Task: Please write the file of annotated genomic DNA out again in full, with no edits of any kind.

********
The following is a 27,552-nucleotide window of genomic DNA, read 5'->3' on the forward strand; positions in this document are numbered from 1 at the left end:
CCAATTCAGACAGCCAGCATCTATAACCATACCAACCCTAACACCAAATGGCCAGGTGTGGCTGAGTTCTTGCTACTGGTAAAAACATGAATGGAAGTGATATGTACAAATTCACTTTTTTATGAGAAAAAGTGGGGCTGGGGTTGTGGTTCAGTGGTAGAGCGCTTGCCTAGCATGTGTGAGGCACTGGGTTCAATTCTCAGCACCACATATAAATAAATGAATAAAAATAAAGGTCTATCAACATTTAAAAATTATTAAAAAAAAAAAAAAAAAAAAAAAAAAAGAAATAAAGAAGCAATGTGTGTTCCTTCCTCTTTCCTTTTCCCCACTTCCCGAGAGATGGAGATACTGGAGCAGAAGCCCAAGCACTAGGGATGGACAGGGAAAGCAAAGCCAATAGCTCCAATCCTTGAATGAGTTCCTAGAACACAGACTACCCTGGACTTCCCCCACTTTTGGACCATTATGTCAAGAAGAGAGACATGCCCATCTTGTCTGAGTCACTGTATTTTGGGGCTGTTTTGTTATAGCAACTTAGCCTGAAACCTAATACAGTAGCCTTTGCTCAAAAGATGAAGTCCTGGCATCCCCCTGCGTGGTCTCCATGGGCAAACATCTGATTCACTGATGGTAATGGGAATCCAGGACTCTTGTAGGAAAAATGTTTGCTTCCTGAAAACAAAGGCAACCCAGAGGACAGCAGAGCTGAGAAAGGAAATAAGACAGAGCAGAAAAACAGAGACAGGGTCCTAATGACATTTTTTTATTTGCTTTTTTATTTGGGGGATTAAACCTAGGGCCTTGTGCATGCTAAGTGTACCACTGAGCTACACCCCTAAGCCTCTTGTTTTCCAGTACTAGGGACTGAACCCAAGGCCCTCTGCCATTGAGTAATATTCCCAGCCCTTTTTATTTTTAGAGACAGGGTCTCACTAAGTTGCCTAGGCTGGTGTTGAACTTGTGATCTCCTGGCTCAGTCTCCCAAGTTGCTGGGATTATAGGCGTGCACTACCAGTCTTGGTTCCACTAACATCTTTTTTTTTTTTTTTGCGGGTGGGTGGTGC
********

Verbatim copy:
The following is a 27,552-nucleotide window of genomic DNA, read 5'->3' on the forward strand; positions in this document are numbered from 1 at the left end:
CCAATTCAGACAGCCAGCATCTATAACCATACCAACCCTAACACCAAATGGCCAGGTGTGGCTGAGTTCTTGCTACTGGTAAAAACATGAATGGAAGTGATATGTACAAATTCACTTTTTTATGAGAAAAAGTGGGGCTGGGGTTGTGGTTCAGTGGTAGAGCGCTTGCCTAGCATGTGTGAGGCACTGGGTTCAATTCTCAGCACCACATATAAATAAATGAATAAAAATAAAGGTCTATCAACATTTAAAAATTATTAAAAAAAAAAAAAAAAAAAAAAAAAAAGAAATAAAGAAGCAATGTGTGTTCCTTCCTCTTTCCTTTTCCCCACTTCCCGAGAGATGGAGATACTGGAGCAGAAGCCCAAGCACTAGGGATGGACAGGGAAAGCAAAGCCAATAGCTCCAATCCTTGAATGAGTTCCTAGAACACAGACTACCCTGGACTTCCCCCACTTTTGGACCATTATGTCAAGAAGAGAGACATGCCCATCTTGTCTGAGTCACTGTATTTTGGGGCTGTTTTGTTATAGCAACTTAGCCTGAAACCTAATACAGTAGCCTTTGCTCAAAAGATGAAGTCCTGGCATCCCCCTGCGTGGTCTCCATGGGCAAACATCTGATTCACTGATGGTAATGGGAATCCAGGACTCTTGTAGGAAAAATGTTTGCTTCCTGAAAACAAAGGCAACCCAGAGGACAGCAGAGCTGAGAAAGGAAATAAGACAGAGCAGAAAAACAGAGACAGGGTCCTAATGACATTTTTTTATTTGCTTTTTTATTTGGGGGATTAAACCTAGGGCCTTGTGCATGCTAAGTGTACCACTGAGCTACACCCCTAAGCCTCTTGTTTTCCAGTACTAGGGACTGAACCCAAGGCCCTCTGCCATTGAGTAATATTCCCAGCCCTTTTTATTTTTAGAGACAGGGTCTCACTAAGTTGCCTAGGCTGGTGTTGAACTTGTGATCTCCTGGCTCAGTCTCCCAAGTTGCTGGGATTATAGGCGTGCACTACCAGTCTTGGTTCCACTAACATCTTTTTTTTTTTTTTTGCGGGTGGGTGGTGC